In this tutorial we are going to interface a joystick module with atmega8 microcontroller. A JOY STICK is an input module used for communication. It basically makes easy the user machine communication. A joystick is shown in below figure. The joystick module has two axis - one is horizontal and other is vertical. Each axis of joystick is mounted to a potentiometer or pot or variable resistance.  The mid points are brought down as Rx and Ry. These pins carry as output signal pins for JOYSTICK.  When the stick is moved along horizontal axis , with the supply voltage present , the voltage at Rx pin changes.

The voltage at Rx increases when moved forward, the voltage at Rx pin decreases when moved backward. Similarly, the voltage at Ry increases when moved upward, the voltage at Ry pin decreases when moved downward.

So we have four directions of JOYSTICK on two ADC channels. At normal cases we have 1Volt on each pin under normal circumstances. When the stick is moved the voltage on each pin goes high or low depending on direction. So four directions as ( 0V,5V on channel 0) for x- axis; ( 0V,5V on channel 1) for y- axis.

We are going to use two ADC channels of ATMEGA8 to do the job. We are going to use channel 0 and channel 1.

### Components Required

Hardware: ATMEGA8, power supply (5v), AVR-ISP PROGRAMMER, LED (4 pieces), 1000uF capacitor, 100nF capacitor (5 pieces), 1KΩ resistor (6 pieces).

Software: Atmel studio 6.1, progisp or flash magic.

### Circuit Diagram and Working Explanation The voltage across JOYSTICK is not completely linear; it will be a noisy one. To filter out the noise a capacitors are placed across each resistor in the circuit as shown in figure.

As shown in figure there are four LEDs in the circuit. Each LED represents each direction of JOYSTICK. When the stick is moved in a direction, then the corresponding LED glows.

Before going any further we need to talk about ADC of ATMEGA8,

In ATMEGA8, we can give Analog input to any of FOUR channels of PORTC, it doesn’t matter which channel we choose as all are same, we are going to choose channel 0 or PIN0 of PORTC.

In ATMEGA8, the ADC is of 10 bit resolution, so the controller can detect a sense a minimum change of Vref/2^10, so if the reference voltage is 5V we get a digital output increment for every 5/2^10 = 5mV. So for every 5mV increment in the input we will have a increment of one at digital output.

Now we need to set the register of ADC based on the following terms,

1. First of all we need to enable the ADC feature in ADC.

2. Here are going to get a maximum input voltage for ADC conversion is +5V. So we can set up maximum value or reference of ADC to 5V.

3. The controller has a trigger conversion feature that means ADC conversion takes place only after an external trigger, since we don’t want that we need to set the registers for the ADC to run in continuous free running mode.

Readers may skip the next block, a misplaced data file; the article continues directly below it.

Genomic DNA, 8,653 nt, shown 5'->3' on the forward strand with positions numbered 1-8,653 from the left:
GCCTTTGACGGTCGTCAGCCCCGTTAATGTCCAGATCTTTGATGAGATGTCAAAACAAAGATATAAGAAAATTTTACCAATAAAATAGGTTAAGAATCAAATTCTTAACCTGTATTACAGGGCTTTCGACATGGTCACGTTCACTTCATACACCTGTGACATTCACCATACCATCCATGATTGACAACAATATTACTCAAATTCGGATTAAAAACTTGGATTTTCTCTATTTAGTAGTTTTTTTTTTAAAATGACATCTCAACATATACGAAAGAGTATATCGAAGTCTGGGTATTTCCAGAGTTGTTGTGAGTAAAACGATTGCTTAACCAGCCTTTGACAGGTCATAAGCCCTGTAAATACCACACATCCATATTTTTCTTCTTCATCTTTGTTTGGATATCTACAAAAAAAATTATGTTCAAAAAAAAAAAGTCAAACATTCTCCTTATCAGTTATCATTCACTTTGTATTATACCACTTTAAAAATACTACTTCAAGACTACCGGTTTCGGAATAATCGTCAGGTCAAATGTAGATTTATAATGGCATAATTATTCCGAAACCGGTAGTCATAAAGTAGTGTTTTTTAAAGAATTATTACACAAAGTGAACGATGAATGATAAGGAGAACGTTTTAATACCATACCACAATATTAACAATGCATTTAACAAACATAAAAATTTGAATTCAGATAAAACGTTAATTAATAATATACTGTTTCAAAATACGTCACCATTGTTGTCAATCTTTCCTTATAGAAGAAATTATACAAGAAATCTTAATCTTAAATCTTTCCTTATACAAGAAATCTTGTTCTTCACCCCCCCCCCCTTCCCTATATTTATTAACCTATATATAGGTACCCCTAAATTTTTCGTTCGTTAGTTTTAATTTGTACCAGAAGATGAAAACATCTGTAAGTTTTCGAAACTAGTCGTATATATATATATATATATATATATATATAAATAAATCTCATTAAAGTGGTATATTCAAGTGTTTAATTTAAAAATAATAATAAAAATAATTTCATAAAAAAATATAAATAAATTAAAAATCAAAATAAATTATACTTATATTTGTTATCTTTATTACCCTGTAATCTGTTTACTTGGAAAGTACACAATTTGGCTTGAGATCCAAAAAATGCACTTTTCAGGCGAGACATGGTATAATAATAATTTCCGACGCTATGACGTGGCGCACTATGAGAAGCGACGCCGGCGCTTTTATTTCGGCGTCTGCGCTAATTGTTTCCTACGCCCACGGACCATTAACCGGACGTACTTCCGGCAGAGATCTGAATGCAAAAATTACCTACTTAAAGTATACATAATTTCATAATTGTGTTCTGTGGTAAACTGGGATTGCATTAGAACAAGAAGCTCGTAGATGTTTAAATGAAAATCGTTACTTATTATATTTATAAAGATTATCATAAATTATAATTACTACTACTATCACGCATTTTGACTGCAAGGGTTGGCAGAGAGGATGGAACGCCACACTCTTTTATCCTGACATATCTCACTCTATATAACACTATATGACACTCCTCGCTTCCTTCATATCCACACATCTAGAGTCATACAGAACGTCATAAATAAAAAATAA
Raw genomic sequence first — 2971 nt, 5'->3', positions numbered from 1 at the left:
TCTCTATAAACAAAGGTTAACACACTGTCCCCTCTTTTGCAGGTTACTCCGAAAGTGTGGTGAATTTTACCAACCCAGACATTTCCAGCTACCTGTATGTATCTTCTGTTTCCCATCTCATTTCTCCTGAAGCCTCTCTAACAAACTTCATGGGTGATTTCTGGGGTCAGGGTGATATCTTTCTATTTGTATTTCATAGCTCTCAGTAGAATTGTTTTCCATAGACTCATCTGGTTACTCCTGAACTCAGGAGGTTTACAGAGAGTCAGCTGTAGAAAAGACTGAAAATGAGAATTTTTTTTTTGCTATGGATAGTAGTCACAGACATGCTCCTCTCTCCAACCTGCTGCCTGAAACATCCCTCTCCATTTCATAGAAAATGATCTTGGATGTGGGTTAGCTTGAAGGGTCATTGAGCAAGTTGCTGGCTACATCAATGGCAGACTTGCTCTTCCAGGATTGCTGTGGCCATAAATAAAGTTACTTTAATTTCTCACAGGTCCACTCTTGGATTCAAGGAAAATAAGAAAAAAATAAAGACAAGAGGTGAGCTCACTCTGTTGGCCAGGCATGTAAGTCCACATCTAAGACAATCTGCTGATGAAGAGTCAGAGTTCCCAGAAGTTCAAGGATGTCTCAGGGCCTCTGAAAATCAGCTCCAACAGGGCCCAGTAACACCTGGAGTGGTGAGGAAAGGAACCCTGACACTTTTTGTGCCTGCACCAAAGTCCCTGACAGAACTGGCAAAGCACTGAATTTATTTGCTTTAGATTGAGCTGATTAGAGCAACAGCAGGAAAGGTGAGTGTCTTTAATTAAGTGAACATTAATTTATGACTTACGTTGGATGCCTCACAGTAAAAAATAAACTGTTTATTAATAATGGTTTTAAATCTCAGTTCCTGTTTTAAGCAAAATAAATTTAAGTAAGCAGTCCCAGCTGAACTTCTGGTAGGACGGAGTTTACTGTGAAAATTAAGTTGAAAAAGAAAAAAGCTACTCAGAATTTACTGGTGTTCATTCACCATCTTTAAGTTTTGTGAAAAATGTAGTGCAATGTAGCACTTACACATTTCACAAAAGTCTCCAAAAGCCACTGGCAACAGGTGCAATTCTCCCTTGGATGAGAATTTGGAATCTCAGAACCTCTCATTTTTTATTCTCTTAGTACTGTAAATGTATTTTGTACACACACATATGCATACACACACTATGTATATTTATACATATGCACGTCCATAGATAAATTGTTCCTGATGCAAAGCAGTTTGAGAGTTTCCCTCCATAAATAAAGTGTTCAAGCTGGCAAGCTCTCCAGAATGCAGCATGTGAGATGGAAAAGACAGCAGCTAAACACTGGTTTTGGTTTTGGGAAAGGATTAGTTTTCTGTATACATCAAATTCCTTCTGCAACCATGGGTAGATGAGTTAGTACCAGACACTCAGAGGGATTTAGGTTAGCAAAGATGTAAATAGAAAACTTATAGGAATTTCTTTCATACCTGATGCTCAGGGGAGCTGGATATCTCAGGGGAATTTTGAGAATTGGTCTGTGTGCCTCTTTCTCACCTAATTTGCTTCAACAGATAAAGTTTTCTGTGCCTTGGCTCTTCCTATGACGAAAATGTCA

4. For any ADC, frequency of conversion (Analog value to Digital value) and accuracy of digital output are inversely proportional. So for better accuracy of digital output we have to choose lesser frequency. For normal ADC clock we are setting the presale of ADC to maximum value (2). Since we are using the internal clock of 1MHZ, the clock of ADC will be (1000000/2).

These are the only four things we need to know to getting started with ADC.

All the above four features are set by two registers:  RED (ADEN): This bit has to be set for enabling the ADC feature of ATMEGA.

BLUE(REFS1,REFS0): These two bits are used to set the reference voltage (or max input voltage we are going to give).  Since we want to have reference voltage 5V, REFS0 should be set, by the table. YELLOW (ADFR): This bit must be set for the ADC to run continuously (free running mode).

PINK (MUX0-MUX3): These four bits are for telling the input channel. Since we are going to use ADC0 or PIN0, we need not set any bits as by the table. BROWN (ADPS0-ADPS2): these three bits are for setting the prescalar for ADC. Since we are using a prescalar of 2, we have to set one bit. DARK GREEN (ADSC): this bit set for the ADC to start conversion. This bit can be disabled in the program when we need to stop the conversion.

Code

#include <avr/io.h>

//header to enable data flow control over pins

#define F_CPU 1000000

//telling controller crystal frequency attached

#include <util/delay.h>

//header to enable delay function in program

#define    E   5

//giving name “enable”  to 5th pin of PORTD, since it Is connected to LCD enable pin

#define RS  6

//giving name “registerselection” to 6th pin of PORTD, since is connected to LCD RS pin

void send_a_command(unsigned char command);

void send_a_character(unsigned char character);

void send_a_string(char *string_of_characters);

int main(void)

{

DDRB = 0xFF;

//putting portB and portD as output pins

DDRD = 0xFF;

_delay_ms(50);//giving delay of 50ms

DDRC = 0;//Taking portC as input.

int HORIZONTAL=141;//neutral value on x-axis

int VERTICAl = 151;// neutral value on y-axis

int HORIZONTALMOV =0;

int VERTICAlMOV =0;

//enabling the ADC,, setting prescalar 128

while(1)

{

switch (ADMUX)//changing between channels by switch statement

{

{

break;

}

case 0x41:

{

break;

}

}

if (HORIZONTALMOV<HORIZONTAL-50)

{

PORTD |=(1<<PIND3);

_delay_ms(5);

PORTD=0;

}

if (HORIZONTALMOV>(HORIZONTAL+50))

{

PORTD |=(1<<PIND2);

_delay_ms(5);

PORTD=0;

}

if (VERTICAlMOV<VERTICAl-50)

{

PORTD |=(1<<PIND1);

_delay_ms(5);

PORTD=0;

}

if (VERTICAlMOV>VERTICAl+50)

{

PORTD |=(1<<PIND0);

_delay_ms(5);

PORTD=0;

}

} }

Video

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